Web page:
While in and around the Darbar of Ram Rai and the emerging market in the vicinity the people followed the dietary preferences that had influence of more urbanised tastes, the outlying villages had somewhat different fare prepared in their simpler kitchens. Fine rice, wheat and pulses were rare as these were not grown locally and came to be introduced later by the efforts of the Darbar’s establishment once it started farming its vast land holding. In the more humble homes, janghora (barnyard millet), mandua (finger millet) tuar (a coarse pulse) formed the staple of the people. In Garhwali homes, additionally, Kafuli, Chainsoo were served and, when entertaining a guest, Keshar Halwa and Janghora Kheer were prepared. The common people, however, had access to a range of products that the surrounding forests and streams offered. Jungle fowl, rabbits, deer, wild boar and ghural were often included in menus of the people due to ease in obtaining a cheap supply. Often the householders hunted these in nearby forests and, not infrequently, in their own fields under crop. Thus, deer and wild boars visiting the fields were easy prey with enough justification as these were regarded as vermin due to their sheer numbers. Mutton was much used to prepare “shikar bhat”, a popular delicacy enjoyed with rice.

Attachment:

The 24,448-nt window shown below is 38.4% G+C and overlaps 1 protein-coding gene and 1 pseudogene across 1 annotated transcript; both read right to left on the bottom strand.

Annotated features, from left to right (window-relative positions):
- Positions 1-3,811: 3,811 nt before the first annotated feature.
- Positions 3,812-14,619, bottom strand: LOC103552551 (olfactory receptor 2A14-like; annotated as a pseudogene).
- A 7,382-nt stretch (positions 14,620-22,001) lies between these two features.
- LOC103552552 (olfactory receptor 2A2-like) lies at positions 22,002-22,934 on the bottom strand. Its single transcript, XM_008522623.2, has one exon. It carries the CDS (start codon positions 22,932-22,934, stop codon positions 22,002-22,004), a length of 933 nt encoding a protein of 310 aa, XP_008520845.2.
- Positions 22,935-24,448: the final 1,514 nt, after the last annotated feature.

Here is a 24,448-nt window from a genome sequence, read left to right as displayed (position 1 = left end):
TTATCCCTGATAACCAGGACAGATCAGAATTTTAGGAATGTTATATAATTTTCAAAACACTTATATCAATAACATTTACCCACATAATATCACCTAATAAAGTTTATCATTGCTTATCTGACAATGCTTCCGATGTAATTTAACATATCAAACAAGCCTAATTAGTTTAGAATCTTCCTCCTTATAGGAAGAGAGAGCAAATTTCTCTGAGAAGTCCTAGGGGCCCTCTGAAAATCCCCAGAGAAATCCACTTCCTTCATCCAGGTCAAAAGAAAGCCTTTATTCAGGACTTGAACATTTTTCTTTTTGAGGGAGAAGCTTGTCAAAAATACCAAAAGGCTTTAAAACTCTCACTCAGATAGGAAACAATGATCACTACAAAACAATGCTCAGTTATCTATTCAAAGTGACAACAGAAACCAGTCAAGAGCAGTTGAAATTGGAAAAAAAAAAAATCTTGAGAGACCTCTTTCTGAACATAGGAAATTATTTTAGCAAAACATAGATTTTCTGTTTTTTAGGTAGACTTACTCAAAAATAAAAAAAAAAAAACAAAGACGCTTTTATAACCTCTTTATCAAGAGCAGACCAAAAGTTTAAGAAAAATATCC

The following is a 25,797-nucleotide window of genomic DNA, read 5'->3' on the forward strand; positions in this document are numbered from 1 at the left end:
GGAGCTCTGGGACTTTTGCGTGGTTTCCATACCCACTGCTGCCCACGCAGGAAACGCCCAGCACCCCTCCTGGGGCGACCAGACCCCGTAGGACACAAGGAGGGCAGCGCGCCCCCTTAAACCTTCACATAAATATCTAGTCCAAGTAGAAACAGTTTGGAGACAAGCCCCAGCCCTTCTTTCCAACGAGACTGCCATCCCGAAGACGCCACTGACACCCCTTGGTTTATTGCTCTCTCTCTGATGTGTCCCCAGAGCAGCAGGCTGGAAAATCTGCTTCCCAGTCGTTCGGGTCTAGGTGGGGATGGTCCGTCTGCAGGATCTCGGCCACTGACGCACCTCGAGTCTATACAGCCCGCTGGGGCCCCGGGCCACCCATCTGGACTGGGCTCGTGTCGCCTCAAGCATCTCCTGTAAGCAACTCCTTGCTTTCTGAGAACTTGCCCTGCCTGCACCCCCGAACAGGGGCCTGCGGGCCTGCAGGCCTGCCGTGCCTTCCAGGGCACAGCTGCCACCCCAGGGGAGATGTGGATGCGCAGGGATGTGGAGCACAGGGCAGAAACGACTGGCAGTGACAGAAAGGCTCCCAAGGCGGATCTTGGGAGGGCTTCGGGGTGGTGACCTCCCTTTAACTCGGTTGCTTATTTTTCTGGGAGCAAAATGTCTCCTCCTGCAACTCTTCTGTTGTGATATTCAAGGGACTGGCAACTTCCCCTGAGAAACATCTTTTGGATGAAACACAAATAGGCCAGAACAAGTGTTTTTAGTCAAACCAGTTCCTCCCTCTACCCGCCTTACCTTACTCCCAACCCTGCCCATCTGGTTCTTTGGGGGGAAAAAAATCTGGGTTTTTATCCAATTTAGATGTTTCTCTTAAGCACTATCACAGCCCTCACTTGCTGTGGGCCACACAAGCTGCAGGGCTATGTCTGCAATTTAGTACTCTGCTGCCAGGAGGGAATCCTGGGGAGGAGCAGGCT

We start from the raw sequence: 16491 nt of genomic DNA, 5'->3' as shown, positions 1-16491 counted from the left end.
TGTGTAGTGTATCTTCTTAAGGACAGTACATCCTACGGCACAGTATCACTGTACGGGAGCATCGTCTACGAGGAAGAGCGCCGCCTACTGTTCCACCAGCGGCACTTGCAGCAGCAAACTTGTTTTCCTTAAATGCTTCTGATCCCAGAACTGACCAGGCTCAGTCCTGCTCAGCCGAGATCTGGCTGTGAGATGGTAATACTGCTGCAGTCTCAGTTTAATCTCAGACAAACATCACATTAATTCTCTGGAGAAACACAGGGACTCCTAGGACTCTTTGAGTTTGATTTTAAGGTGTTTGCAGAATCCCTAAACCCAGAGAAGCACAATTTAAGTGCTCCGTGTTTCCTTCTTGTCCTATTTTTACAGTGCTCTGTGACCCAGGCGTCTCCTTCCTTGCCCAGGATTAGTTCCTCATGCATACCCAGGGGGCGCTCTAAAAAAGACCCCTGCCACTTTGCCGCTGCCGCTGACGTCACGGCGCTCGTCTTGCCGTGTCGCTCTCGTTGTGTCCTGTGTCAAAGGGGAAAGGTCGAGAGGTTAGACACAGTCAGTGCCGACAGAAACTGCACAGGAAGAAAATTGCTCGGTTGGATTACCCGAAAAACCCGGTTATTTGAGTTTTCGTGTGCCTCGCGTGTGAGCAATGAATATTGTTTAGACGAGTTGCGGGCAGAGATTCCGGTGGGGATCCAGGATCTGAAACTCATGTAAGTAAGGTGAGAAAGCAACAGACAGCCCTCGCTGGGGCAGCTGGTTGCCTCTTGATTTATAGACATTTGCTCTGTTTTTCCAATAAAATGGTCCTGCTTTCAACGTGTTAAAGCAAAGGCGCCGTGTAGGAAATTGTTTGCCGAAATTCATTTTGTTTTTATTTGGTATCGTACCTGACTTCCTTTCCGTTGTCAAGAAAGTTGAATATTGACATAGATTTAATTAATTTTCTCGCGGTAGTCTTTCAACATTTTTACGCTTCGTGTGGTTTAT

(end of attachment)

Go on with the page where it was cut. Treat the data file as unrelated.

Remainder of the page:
In the decades following the occupation of the Doon Valley by the Gorkhas after they defeated Raja Pradyuman Shah in 1804, they settled in the Valley in large numbers. They chose outlying pockets of the Valley such as Garhi, Nimbuwala, Birpur, Dakra, Khattapani, Kameri, Lachhiwala and other such places. They had a particular liking for streams and proximity to forests. They were largely vegetarians and popularised dishes like staple “dal bhat tarkari” a combination of rice, pulses and green vegetables. But they also had a taste for fish and meat on occasions. Thus their kitchens at times prepared “bhuni bhutwa” (roasted dry mutton). “Machha ka jhol” was another favourite made with freshly caught fish eaten with rice. Two other dainties of the Dehradun Gorkhas was “seli roti” and “fini roti”, both of which were fried breads. Easy access to rivers or streams allowed the Gorkhas to include “khole sag” (water cress) in their regular repertoire of food. They also included as staple a range of “chutneys” to indulge their palate.